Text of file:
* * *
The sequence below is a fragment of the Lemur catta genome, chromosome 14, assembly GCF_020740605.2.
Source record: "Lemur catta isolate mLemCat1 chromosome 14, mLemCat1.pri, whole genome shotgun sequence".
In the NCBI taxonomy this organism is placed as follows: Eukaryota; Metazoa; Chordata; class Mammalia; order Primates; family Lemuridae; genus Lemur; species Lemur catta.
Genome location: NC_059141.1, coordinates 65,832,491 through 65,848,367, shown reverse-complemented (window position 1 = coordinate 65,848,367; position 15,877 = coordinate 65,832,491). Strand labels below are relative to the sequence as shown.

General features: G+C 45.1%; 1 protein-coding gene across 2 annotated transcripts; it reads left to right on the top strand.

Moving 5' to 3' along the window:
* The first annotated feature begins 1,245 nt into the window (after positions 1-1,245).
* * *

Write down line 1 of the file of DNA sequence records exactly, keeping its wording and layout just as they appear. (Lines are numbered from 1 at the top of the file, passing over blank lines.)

The sequence below is a fragment of the Lemur catta genome, chromosome 14, assembly GCF_020740605.2.